Someone had to do something to stop it, to remove at least one source of fear. The spell in the book had promised that when Harry performed this ritual, then the rumors of Dark Lords would die down. Everyone would feel the reassurance flooding their souls that they should have felt when Voldemort died.
Harry had saved the world once. He could do it again, and at such a little cost. No one was even asking him to risk his life, or making him the subject of a prophecy.
He smiled a little, and stood up, facing the circle of salt and the black stone and glass box in the middle. He was ready.
He held his wand to his wrists, and cut them carefully with the spell that another book had recommended for when one wanted to shed blood but not in amounts that would incapacitate. Then he stooped and made the same cuts in his legs, equally careful to avoid the great arteries. Then the side of his neck. Then his forehead, above the curse scar. Then in the lobe of each ear.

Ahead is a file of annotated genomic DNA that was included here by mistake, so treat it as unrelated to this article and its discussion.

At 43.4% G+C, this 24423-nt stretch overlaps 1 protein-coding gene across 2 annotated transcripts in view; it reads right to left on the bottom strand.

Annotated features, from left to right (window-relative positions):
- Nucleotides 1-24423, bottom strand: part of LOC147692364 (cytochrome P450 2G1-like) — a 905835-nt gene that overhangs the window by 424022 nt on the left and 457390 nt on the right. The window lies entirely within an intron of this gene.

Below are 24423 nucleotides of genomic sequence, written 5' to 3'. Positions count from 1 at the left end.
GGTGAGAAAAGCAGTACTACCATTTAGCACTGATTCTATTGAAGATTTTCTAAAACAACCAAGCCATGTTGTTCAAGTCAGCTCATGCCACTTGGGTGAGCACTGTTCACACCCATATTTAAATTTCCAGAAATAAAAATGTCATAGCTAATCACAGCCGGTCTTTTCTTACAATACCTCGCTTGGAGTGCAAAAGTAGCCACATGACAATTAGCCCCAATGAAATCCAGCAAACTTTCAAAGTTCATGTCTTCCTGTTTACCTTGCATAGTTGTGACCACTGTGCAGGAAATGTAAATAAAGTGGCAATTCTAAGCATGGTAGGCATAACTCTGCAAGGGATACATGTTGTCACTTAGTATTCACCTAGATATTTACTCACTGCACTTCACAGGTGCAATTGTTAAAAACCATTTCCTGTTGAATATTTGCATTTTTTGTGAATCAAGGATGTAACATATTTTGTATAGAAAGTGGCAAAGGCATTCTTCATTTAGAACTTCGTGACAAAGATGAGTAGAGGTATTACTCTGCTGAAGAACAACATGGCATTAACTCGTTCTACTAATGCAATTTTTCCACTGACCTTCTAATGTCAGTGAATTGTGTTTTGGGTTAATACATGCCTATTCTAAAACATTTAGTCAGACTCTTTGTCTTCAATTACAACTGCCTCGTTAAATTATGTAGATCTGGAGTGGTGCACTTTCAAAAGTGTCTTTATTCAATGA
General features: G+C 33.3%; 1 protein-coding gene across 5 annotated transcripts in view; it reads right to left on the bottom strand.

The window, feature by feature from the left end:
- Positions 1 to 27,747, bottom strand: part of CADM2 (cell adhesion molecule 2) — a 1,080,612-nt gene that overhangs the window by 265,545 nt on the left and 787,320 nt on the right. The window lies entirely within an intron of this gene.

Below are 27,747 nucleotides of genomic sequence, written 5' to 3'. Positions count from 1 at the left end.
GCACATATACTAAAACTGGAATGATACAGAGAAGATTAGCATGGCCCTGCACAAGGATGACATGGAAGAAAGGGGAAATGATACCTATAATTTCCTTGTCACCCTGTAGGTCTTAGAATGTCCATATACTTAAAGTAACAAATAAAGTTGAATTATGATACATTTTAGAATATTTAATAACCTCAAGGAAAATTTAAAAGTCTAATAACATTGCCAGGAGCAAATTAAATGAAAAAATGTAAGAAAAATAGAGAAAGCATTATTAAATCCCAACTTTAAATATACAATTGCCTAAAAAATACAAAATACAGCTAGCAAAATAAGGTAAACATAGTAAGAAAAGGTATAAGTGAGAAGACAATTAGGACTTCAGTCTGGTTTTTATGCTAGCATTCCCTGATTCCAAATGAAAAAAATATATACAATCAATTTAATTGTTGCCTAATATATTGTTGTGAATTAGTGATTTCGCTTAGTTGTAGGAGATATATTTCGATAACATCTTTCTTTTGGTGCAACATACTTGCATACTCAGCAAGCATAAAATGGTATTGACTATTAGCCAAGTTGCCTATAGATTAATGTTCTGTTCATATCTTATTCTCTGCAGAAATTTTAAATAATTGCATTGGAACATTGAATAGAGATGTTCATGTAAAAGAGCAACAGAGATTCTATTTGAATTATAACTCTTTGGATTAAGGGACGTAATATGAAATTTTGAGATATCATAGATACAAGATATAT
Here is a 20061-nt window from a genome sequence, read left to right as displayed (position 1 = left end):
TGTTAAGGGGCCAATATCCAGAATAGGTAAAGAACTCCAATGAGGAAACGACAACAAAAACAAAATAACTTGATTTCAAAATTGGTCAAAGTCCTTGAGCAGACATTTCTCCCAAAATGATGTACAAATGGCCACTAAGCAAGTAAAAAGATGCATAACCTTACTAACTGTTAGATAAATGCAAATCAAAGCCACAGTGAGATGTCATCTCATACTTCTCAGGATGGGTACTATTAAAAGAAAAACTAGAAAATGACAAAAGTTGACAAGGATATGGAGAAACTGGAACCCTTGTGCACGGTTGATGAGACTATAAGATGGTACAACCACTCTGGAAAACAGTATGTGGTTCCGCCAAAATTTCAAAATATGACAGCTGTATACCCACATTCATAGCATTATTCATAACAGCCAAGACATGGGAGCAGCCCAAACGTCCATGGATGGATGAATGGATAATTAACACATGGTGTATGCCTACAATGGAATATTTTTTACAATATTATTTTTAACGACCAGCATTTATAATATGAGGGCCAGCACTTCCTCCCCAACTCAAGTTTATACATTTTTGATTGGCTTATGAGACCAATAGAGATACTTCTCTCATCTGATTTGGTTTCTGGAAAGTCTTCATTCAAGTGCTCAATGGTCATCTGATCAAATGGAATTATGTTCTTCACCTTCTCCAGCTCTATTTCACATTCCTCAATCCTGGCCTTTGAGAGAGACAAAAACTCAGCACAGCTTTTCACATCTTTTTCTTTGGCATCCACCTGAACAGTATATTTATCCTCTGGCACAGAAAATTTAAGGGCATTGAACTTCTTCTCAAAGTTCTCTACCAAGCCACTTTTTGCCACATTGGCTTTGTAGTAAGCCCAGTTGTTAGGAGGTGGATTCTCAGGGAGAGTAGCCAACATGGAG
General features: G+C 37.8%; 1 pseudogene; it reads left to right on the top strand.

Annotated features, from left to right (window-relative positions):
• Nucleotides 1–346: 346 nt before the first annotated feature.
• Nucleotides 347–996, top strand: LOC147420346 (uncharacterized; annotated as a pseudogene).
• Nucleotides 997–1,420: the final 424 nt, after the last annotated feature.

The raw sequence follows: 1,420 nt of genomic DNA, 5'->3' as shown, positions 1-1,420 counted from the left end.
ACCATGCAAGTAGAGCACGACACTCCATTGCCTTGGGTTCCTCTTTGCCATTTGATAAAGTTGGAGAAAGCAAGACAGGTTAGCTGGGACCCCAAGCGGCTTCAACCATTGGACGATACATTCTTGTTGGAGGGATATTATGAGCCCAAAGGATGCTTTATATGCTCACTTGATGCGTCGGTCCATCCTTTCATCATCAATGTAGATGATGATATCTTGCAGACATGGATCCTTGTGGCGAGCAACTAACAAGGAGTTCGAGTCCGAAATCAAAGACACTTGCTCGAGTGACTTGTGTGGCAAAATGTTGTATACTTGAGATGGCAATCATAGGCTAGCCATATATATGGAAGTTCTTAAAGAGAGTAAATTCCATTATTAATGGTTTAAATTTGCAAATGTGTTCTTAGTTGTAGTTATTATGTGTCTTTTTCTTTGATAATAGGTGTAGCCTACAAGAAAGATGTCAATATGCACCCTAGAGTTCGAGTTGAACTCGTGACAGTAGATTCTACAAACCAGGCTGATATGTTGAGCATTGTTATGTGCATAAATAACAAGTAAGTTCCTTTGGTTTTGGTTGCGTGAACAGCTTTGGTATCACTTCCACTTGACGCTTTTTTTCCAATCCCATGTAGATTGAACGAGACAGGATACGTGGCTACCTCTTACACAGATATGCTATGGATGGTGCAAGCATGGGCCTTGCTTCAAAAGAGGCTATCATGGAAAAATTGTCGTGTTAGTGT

And finally, he laid his wand above his heart and made the last cut. His chest bled only a little, bright scarlet blood trickling as Harry leaped across the circle and picked up the black stone, pressing it to his heart.
There was a flash deeper than an abyss, deeper than madness. Harry shut his eyes and swayed in the great wind that seemed to have sprung up about him, centering on his chest and the stone, the hard shape of it that pressed into the contours of his hand, the solid weight.
The stone absorbed the blood, and Harry felt the other objects glowing around the circle, felt the pressure of the light without being able to open his eyes. He was breathing slowly. He didn't remember when that had started. It was growing hard to remember anything at all.